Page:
Mukundan, R. (2008)

    Conference Contributions - Published
    University of Canterbury Library

    The Cyclic Coordinate Descent (CCD) is a well known algorithm used for inverse kinematics solutions in applications involving joint-chains and moving targets. Even though a CCD algorithm can be easily implemented, it can take a series of iterations before converging to a solution, and also generate undesirable joint rotations. This paper presents a novel single-pass algorithm that is fast and eliminates problems associated with improper and large angle rotations. Experimental results are presented to show the performance benefits of the proposed algorithm over CCD and the “triangulation” methods, using different types of cost functions.

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  • Some Computational Aspects of Discrete Orthonormal Moments

    Mukundan, R. (2004)

    Journal Articles
    University of Canterbury Library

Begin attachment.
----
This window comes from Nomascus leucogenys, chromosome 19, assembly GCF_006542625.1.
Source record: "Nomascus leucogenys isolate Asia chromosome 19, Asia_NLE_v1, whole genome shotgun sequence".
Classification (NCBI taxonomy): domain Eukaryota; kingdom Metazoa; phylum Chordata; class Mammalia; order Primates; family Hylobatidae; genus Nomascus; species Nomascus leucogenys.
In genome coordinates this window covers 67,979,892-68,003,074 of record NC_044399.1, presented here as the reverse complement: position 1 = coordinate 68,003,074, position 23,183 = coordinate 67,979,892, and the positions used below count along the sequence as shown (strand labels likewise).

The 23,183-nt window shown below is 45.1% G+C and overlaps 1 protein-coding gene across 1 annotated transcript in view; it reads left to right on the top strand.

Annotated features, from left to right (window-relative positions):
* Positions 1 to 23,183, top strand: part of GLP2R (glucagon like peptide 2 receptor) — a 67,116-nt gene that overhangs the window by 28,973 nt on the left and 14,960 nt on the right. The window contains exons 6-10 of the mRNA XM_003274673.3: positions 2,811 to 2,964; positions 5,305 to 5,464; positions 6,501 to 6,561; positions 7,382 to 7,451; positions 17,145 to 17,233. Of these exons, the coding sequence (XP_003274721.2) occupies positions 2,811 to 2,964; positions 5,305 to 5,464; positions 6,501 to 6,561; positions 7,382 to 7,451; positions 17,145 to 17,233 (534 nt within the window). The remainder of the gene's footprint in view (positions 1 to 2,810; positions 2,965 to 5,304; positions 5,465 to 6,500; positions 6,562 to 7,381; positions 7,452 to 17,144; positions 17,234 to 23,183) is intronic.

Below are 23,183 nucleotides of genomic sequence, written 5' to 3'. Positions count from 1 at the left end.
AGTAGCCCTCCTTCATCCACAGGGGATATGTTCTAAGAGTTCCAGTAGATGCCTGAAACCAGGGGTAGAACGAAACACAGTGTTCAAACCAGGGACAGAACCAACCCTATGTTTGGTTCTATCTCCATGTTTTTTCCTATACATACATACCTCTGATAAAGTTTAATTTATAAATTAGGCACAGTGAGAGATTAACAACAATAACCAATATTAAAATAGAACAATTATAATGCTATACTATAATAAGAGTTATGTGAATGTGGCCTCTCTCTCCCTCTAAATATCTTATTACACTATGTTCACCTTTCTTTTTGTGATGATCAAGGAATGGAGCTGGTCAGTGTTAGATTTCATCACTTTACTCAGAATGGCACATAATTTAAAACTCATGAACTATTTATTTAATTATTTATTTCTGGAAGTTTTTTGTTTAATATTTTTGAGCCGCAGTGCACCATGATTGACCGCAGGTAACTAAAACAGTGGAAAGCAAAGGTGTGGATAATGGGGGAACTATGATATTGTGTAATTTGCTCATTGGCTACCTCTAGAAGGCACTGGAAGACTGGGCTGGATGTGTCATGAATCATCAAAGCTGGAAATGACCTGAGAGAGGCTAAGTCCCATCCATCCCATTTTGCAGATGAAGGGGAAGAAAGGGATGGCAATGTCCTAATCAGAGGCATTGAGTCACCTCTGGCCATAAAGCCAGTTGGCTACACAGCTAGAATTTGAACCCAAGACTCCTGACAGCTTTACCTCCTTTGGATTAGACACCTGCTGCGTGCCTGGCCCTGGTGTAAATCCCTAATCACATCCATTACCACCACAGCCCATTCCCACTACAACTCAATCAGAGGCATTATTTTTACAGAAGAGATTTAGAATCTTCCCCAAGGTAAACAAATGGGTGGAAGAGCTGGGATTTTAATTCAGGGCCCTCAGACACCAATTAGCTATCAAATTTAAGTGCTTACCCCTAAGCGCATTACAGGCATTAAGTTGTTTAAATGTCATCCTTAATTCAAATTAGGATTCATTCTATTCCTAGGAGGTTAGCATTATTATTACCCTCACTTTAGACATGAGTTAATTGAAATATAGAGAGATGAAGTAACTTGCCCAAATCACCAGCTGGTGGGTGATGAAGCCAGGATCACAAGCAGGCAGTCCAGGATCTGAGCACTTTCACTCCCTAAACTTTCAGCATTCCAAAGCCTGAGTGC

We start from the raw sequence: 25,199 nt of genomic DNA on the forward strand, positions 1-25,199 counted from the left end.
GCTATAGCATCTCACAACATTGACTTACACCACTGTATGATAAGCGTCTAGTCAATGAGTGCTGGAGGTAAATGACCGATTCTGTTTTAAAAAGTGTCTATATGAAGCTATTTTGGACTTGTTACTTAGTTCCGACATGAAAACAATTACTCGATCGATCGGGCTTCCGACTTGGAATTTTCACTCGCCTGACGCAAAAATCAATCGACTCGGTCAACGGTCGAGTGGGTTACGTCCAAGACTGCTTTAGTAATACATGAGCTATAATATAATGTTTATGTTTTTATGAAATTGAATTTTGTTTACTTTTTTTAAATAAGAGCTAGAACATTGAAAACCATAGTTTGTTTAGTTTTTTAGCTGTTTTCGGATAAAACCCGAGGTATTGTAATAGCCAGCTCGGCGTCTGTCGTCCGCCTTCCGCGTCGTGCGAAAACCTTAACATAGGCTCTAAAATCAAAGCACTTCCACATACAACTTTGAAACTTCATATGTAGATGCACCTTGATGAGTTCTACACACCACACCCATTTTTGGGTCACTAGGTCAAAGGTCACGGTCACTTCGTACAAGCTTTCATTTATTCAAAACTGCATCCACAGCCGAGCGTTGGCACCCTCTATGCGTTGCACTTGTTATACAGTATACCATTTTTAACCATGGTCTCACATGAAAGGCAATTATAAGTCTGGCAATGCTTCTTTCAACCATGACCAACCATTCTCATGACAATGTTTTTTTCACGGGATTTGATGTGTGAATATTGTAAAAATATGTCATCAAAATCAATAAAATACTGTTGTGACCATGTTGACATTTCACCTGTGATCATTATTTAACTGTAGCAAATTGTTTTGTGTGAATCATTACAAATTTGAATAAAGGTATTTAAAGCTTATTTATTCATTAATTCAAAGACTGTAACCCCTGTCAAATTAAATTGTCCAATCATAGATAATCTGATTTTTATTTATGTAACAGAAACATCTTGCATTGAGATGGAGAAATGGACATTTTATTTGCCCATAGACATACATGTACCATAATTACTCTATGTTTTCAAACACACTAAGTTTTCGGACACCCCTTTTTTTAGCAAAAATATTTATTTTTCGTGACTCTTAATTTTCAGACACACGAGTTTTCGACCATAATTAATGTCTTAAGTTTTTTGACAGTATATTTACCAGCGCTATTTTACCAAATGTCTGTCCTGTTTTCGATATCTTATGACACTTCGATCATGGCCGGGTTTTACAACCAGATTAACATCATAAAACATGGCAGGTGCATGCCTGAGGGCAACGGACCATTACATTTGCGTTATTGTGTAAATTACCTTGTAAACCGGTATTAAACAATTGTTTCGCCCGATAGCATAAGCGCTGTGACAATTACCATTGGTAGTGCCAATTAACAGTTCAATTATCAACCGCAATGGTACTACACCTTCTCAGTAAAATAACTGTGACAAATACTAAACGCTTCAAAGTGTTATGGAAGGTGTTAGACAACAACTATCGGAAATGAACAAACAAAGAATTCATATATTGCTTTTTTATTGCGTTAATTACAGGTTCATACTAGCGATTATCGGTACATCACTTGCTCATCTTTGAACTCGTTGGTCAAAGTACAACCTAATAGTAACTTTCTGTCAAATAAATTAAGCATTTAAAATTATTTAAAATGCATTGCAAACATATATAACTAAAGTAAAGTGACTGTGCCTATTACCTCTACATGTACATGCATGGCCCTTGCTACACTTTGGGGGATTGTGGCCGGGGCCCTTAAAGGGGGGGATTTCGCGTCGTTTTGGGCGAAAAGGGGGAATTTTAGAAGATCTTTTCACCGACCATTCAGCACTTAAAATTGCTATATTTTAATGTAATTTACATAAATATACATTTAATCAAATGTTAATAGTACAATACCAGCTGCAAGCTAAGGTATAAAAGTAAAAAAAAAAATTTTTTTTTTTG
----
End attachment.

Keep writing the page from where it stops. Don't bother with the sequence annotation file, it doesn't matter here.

Discrete orthogonal moments have several computational advantages over continuous moments. However when the moment order becomes large, discrete orthogonal moments (such as the Tchebichef moments) tend to exhibit numerical instabilities. This paper introduces the orthonormal version of Tchebichef moments, and analyses some of their computational aspects. The recursive procedure used for polynomial evaluation can be suitably modified to reduce the accumulation of numerical errors. The proposed set of moments can be used for representing image shape features and for reconstructing an image from its moments with a high degree of accuracy.

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  • Regional Cooperation in the Suppression of Transnational Crime in the South Pacific: Threat Assessment by the Pacific Forum

    Boister, N. (2004)

    Conference Contributions - Published
    University of Canterbury Library

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  • Constitutionalism and Regional Integration: Lessons from the Europe's Constitutional Conundrum

    Hopkins, W.J. (2007)

    Conference Contributions - Published
    University of Canterbury Library